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Re: st: Logit and the Clustered Bootstrap

From   Austin Nichols <>
Subject   Re: st: Logit and the Clustered Bootstrap
Date   Mon, 31 Aug 2009 12:58:55 -0400

Stas et al.--
I agree, but note that the bias due to estimating incidental
parameters when including a set of dummies in a logit model is
probably not too large, perhaps order 1/T so not too big a deal if you
have many years per state (T large relative to N), though you would
have to do a simulation for your particular set-up.  See e.g. recent
and and

Also, there are solutions other than clogit/xtlogit including a
bias-corrected estimator (subtract off the first-order bias term as
discussed in e.g.
but then you get higher variance, so maybe higher MSE) or a
kernel-based method, as discussed in
and the many papers that cite that paper.

See also

On Mon, Aug 31, 2009 at 11:47 AM, Stas Kolenikov<> wrote:
> On top of the mechanical problems discussed by Austin and Jeff, I
> would like to remind that logit with dummy variables is not the same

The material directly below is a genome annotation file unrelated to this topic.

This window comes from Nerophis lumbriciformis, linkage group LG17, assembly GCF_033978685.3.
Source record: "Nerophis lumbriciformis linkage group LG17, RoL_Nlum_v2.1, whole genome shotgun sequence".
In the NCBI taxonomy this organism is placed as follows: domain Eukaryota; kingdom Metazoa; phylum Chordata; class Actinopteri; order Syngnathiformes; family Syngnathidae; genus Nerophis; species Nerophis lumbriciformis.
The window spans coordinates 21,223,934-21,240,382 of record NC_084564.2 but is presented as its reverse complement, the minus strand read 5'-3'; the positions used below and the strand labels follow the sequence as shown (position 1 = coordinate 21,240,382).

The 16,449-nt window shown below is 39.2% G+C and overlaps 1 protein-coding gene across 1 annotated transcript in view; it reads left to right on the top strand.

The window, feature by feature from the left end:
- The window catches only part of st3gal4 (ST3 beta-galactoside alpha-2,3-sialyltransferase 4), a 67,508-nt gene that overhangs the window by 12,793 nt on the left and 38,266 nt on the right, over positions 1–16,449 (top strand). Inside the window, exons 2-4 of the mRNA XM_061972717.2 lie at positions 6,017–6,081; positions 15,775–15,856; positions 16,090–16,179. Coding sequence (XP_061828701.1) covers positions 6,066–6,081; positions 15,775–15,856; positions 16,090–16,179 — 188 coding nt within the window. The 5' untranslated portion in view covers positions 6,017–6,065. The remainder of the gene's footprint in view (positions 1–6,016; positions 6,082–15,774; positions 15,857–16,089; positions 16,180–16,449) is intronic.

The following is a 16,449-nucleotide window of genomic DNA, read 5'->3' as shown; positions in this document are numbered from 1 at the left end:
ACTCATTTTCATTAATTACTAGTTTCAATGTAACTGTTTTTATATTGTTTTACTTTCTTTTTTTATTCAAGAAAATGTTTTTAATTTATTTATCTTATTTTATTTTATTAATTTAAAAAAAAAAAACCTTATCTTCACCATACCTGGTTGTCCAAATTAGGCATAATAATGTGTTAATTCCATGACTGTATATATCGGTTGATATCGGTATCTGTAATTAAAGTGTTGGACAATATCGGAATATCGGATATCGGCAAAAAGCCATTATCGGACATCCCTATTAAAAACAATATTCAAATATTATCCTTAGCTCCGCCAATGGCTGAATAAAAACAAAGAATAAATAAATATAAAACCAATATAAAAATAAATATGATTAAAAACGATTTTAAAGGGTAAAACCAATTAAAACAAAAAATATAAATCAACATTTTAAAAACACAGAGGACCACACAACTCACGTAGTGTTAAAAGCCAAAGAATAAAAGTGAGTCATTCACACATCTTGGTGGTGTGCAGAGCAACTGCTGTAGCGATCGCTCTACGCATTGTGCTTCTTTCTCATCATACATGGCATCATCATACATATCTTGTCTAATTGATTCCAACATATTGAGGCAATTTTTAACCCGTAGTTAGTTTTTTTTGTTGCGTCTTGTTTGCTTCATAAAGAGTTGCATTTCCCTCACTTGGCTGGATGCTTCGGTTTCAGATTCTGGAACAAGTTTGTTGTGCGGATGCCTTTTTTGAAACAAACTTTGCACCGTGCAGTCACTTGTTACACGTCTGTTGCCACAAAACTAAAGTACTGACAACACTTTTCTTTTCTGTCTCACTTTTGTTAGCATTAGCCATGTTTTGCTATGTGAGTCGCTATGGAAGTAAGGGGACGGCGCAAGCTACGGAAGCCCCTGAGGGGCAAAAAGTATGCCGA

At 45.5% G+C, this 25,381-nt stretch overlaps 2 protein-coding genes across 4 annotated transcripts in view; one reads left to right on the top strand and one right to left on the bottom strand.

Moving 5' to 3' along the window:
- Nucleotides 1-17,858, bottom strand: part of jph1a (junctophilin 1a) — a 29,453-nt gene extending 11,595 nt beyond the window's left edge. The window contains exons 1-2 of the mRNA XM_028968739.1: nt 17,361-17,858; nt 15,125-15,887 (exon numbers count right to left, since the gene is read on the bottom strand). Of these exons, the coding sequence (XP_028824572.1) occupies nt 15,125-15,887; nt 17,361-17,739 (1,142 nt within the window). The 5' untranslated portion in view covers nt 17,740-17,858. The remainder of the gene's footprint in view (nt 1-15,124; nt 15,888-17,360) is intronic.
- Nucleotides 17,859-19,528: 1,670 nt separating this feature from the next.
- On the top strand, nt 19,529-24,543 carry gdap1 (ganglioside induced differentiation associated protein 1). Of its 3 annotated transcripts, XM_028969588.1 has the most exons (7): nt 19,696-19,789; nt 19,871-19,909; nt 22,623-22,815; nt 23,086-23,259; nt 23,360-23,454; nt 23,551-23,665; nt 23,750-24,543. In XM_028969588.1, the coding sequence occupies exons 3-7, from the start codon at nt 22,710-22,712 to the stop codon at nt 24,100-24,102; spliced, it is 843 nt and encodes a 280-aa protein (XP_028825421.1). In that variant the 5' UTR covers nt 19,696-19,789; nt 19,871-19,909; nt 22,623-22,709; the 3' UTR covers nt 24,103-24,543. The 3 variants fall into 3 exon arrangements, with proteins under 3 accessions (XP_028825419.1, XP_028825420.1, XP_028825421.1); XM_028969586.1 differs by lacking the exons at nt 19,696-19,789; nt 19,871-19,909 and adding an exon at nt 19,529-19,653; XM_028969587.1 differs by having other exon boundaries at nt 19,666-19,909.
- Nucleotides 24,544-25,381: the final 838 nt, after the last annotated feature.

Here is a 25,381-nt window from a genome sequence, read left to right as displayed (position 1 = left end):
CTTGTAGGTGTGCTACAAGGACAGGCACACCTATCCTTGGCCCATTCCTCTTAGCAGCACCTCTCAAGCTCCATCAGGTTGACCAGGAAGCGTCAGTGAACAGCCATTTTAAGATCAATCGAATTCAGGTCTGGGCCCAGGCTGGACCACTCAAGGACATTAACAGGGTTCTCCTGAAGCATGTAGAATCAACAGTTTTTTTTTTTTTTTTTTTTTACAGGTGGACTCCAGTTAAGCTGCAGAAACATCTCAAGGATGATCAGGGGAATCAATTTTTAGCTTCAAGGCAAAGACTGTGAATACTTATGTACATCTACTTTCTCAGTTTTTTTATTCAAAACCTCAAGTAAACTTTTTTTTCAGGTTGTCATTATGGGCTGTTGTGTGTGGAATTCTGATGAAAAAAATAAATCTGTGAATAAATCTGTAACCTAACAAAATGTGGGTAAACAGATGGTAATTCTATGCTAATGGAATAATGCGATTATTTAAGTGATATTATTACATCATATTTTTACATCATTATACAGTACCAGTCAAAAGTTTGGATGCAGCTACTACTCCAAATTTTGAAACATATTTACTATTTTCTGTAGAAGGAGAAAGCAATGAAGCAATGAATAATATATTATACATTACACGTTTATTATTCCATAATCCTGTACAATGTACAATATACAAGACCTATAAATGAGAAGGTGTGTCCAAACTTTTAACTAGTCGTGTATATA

> as conditional logit (although on most occasions the results that are
> quite similar). Conditional logit truly excludes the panel effects out
> of estimation, so Stata's bootstrap won't have any problems like
> "Oops... I dropped this variable because of multicollinearity... WHAT
> as "x" in the -bootstrap- output when a useful option -dots- is
> specified). Logit with dummy variables is... well, it is a logit with
> dummy variables. It is not a panel data command. -xtlogit-, to my
> understanding, is identical to -clogit-. In your context, it only
> estimates one parameter (the slope of the January temperature), so it
> does not run into identification problems.
> Furthermore, there should be little difference of the bootstrap
> standard errors from -logit ..., cluster(division)-. If there is a big
> difference between the standard errors obtained from
> linearization/-cluster- option calculation, on one hand, and
> -bootstrap-, on the other, I won't trust either of them. The two types
> of standard errors work under pretty much the same assumptions
> (whatever warrants the asymptotic normality of the estimates as the
> number of clusters goes to infinity), so if they are wildly different,
> then those assumptions are likely not met (or you have not set up your
> bootstrap right).
> On Thu, Aug 27, 2009 at 4:53 PM, L S<> wrote:
>> I am trying to perform a clustered bootstrap in which I also include
>> fixed effects for the variable serving as the cluster identifier.  For
>> cross-sectional data on individuals in different states, I would like
>> to do a bootstrap that clusters by state, but also includes state
>> fixed effects.

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